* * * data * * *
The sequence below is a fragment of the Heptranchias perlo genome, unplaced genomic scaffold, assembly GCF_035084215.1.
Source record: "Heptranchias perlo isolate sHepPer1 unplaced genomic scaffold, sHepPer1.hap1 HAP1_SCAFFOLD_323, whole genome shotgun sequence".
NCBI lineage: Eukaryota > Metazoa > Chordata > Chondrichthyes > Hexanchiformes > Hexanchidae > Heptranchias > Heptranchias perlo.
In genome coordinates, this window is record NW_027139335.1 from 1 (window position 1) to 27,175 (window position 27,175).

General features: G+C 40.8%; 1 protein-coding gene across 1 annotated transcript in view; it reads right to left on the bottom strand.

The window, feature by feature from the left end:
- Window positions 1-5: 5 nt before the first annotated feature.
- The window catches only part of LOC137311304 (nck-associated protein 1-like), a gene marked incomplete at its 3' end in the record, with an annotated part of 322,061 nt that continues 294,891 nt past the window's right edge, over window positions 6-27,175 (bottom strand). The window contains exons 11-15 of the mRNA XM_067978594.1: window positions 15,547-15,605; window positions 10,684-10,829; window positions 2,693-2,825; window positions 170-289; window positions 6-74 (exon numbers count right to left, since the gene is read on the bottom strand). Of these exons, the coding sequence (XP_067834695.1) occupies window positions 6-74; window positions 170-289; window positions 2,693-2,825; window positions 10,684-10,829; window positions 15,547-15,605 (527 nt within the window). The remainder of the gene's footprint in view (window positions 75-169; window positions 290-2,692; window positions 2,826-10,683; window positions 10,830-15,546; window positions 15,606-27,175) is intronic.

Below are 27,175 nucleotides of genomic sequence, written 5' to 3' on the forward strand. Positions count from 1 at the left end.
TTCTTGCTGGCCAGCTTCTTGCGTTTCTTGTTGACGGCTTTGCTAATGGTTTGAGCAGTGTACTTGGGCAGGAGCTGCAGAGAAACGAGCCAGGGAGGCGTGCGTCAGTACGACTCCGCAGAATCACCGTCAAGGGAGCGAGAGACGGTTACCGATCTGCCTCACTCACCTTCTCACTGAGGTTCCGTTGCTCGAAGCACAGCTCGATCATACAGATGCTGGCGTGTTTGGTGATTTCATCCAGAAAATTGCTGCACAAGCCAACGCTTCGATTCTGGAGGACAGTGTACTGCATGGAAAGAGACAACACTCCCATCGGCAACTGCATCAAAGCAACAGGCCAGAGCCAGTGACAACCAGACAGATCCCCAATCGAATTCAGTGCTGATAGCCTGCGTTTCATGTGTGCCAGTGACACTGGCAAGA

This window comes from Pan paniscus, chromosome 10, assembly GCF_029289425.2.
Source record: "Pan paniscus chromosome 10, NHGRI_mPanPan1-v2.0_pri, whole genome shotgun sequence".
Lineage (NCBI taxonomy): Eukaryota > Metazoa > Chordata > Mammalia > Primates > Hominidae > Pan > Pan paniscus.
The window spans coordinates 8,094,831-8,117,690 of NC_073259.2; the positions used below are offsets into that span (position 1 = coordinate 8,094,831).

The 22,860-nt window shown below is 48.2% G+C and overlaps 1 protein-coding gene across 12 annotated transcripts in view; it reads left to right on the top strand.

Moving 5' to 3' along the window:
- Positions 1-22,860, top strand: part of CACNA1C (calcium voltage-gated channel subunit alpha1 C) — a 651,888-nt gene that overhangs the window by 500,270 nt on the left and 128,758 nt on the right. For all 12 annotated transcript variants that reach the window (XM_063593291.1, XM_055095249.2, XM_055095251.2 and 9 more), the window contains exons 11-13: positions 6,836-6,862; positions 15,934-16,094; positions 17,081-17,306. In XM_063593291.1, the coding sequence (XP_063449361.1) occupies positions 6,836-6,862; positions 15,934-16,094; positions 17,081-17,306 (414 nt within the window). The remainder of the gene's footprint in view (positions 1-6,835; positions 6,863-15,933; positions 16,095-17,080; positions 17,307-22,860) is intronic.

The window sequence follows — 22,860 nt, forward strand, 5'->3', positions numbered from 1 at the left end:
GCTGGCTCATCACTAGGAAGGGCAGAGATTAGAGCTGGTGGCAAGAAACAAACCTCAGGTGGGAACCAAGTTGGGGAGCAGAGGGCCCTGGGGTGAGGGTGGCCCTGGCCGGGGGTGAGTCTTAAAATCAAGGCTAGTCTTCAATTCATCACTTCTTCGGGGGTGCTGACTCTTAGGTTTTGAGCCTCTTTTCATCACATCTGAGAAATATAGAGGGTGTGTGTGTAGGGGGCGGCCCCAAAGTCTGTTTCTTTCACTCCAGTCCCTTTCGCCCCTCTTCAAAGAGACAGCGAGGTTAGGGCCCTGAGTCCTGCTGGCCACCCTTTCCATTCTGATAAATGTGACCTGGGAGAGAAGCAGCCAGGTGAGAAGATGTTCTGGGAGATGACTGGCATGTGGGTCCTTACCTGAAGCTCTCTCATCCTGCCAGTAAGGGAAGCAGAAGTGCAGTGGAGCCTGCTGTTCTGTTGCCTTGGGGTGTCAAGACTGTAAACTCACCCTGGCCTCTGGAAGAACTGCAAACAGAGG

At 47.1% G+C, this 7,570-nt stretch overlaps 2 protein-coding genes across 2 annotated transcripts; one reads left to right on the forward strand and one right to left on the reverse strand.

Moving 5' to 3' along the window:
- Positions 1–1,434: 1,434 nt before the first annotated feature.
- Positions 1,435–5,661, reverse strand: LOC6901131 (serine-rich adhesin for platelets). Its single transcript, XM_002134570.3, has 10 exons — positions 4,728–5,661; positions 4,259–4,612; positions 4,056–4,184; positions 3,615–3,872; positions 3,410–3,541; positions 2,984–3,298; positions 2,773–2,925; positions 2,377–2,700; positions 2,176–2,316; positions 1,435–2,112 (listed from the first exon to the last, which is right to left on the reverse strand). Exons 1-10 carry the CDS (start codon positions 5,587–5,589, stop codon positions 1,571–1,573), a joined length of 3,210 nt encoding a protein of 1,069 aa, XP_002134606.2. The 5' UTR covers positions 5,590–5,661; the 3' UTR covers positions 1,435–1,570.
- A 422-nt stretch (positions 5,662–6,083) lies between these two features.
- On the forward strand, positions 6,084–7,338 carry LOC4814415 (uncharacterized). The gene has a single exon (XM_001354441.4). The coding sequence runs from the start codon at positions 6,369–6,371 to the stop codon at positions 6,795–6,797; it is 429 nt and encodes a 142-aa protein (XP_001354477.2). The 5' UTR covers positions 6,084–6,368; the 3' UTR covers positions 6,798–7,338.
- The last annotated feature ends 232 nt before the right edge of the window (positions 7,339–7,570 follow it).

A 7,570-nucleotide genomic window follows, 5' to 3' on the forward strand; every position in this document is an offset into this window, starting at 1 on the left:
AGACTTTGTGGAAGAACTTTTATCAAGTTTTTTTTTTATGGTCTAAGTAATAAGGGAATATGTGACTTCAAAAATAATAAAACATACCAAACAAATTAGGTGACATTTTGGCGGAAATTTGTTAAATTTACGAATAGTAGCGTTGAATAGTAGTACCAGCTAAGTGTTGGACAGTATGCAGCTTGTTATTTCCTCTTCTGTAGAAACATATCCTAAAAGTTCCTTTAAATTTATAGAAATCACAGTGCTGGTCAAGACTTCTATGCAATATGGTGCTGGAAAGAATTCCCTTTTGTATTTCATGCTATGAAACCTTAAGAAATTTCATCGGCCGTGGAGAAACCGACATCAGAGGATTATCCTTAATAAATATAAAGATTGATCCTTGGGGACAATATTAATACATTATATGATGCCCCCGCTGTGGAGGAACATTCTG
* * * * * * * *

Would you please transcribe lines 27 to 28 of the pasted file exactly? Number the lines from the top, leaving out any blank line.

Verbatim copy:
A 7,570-nucleotide genomic window follows, 5' to 3' on the forward strand; every position in this document is an offset into this window, starting at 1 on the left:
AGACTTTGTGGAAGAACTTTTATCAAGTTTTTTTTTTATGGTCTAAGTAATAAGGGAATATGTGACTTCAAAAATAATAAAACATACCAAACAAATTAGGTGACATTTTGGCGGAAATTTGTTAAATTTACGAATAGTAGCGTTGAATAGTAGTACCAGCTAAGTGTTGGACAGTATGCAGCTTGTTATTTCCTCTTCTGTAGAAACATATCCTAAAAGTTCCTTTAAATTTATAGAAATCACAGTGCTGGTCAAGACTTCTATGCAATATGGTGCTGGAAAGAATTCCCTTTTGTATTTCATGCTATGAAACCTTAAGAAATTTCATCGGCCGTGGAGAAACCGACATCAGAGGATTATCCTTAATAAATATAAAGATTGATCCTTGGGGACAATATTAATACATTATATGATGCCCCCGCTGTGGAGGAACATTCTG